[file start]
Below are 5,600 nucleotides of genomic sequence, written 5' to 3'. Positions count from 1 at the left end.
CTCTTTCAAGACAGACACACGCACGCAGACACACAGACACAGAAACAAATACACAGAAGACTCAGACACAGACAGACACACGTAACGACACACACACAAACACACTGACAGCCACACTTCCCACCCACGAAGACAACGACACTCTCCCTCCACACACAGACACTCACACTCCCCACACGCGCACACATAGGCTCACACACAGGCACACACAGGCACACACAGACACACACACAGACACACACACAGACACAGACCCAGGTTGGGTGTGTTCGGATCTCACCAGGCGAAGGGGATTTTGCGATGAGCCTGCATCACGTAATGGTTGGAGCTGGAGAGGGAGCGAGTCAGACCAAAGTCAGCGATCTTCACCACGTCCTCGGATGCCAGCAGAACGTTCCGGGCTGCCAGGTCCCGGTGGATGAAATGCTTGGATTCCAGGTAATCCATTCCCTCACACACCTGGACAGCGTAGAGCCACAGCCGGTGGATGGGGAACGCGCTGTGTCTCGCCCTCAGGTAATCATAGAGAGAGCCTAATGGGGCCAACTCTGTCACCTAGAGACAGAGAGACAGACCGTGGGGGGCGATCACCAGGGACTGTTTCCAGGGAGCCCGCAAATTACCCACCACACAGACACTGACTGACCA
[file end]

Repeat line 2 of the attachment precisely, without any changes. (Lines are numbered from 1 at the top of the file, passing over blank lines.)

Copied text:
CTCTTTCAAGACAGACACACGCACGCAGACACACAGACACAGAAACAAATACACAGAAGACTCAGACACAGACAGACACACGTAACGACACACACACAAACACACTGACAGCCACACTTCCCACCCACGAAGACAACGACACTCTCCCTCCACACACAGACACTCACACTCCCCACACGCGCACACATAGGCTCACACACAGGCACACACAGGCACACACAGACACACACACAGACACACACACAGACACAGACCCAGGTTGGGTGTGTTCGGATCTCACCAGGCGAAGGGGATTTTGCGATGAGCCTGCATCACGTAATGGTTGGAGCTGGAGAGGGAGCGAGTCAGACCAAAGTCAGCGATCTTCACCACGTCCTCGGATGCCAGCAGAACGTTCCGGGCTGCCAGGTCCCGGTGGATGAAATGCTTGGATTCCAGGTAATCCATTCCCTCACACACCTGGACAGCGTAGAGCCACAGCCGGTGGATGGGGAACGCGCTGTGTCTCGCCCTCAGGTAATCATAGAGAGAGCCTAATGGGGCCAACTCTGTCACCTAGAGACAGAGAGACAGACCGTGGGGGGCGATCACCAGGGACTGTTTCCAGGGAGCCCGCAAATTACCCACCACACAGACACTGACTGACCA